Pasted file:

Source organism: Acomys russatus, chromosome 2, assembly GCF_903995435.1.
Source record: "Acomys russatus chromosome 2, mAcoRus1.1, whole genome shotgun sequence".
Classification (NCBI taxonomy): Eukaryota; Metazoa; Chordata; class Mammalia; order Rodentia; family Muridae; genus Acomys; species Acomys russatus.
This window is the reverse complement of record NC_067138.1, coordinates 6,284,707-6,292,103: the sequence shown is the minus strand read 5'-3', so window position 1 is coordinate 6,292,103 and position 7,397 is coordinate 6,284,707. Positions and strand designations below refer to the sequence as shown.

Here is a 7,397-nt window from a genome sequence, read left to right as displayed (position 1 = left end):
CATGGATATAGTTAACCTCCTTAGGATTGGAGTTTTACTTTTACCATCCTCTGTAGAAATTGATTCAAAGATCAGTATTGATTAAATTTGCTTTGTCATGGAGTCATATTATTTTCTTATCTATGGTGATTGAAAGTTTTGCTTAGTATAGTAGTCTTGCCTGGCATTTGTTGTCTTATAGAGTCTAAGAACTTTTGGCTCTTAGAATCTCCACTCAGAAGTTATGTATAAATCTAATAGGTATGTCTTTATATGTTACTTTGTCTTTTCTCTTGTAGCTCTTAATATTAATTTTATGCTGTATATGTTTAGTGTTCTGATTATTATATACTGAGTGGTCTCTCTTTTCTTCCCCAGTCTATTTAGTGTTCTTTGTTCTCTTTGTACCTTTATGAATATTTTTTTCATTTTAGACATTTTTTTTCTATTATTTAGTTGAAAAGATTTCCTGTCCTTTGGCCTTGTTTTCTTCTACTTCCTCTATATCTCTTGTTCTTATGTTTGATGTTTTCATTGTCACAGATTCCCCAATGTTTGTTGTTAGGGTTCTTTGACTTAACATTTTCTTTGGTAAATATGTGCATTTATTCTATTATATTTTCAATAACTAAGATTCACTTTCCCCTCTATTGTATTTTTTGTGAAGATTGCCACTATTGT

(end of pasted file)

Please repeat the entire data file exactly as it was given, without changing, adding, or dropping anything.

Source organism: Acomys russatus, chromosome 2, assembly GCF_903995435.1.
Source record: "Acomys russatus chromosome 2, mAcoRus1.1, whole genome shotgun sequence".
Classification (NCBI taxonomy): Eukaryota; Metazoa; Chordata; class Mammalia; order Rodentia; family Muridae; genus Acomys; species Acomys russatus.
This window is the reverse complement of record NC_067138.1, coordinates 6,284,707-6,292,103: the sequence shown is the minus strand read 5'-3', so window position 1 is coordinate 6,292,103 and position 7,397 is coordinate 6,284,707. Positions and strand designations below refer to the sequence as shown.

Here is a 7,397-nt window from a genome sequence, read left to right as displayed (position 1 = left end):
CATGGATATAGTTAACCTCCTTAGGATTGGAGTTTTACTTTTACCATCCTCTGTAGAAATTGATTCAAAGATCAGTATTGATTAAATTTGCTTTGTCATGGAGTCATATTATTTTCTTATCTATGGTGATTGAAAGTTTTGCTTAGTATAGTAGTCTTGCCTGGCATTTGTTGTCTTATAGAGTCTAAGAACTTTTGGCTCTTAGAATCTCCACTCAGAAGTTATGTATAAATCTAATAGGTATGTCTTTATATGTTACTTTGTCTTTTCTCTTGTAGCTCTTAATATTAATTTTATGCTGTATATGTTTAGTGTTCTGATTATTATATACTGAGTGGTCTCTCTTTTCTTCCCCAGTCTATTTAGTGTTCTTTGTTCTCTTTGTACCTTTATGAATATTTTTTTCATTTTAGACATTTTTTTTCTATTATTTAGTTGAAAAGATTTCCTGTCCTTTGGCCTTGTTTTCTTCTACTTCCTCTATATCTCTTGTTCTTATGTTTGATGTTTTCATTGTCACAGATTCCCCAATGTTTGTTGTTAGGGTTCTTTGACTTAACATTTTCTTTGGTAAATATGTGCATTTATTCTATTATATTTTCAATAACTAAGATTCACTTTCCCCTCTATTGTATTTTTTGTGAAGATTGCCACTATTGT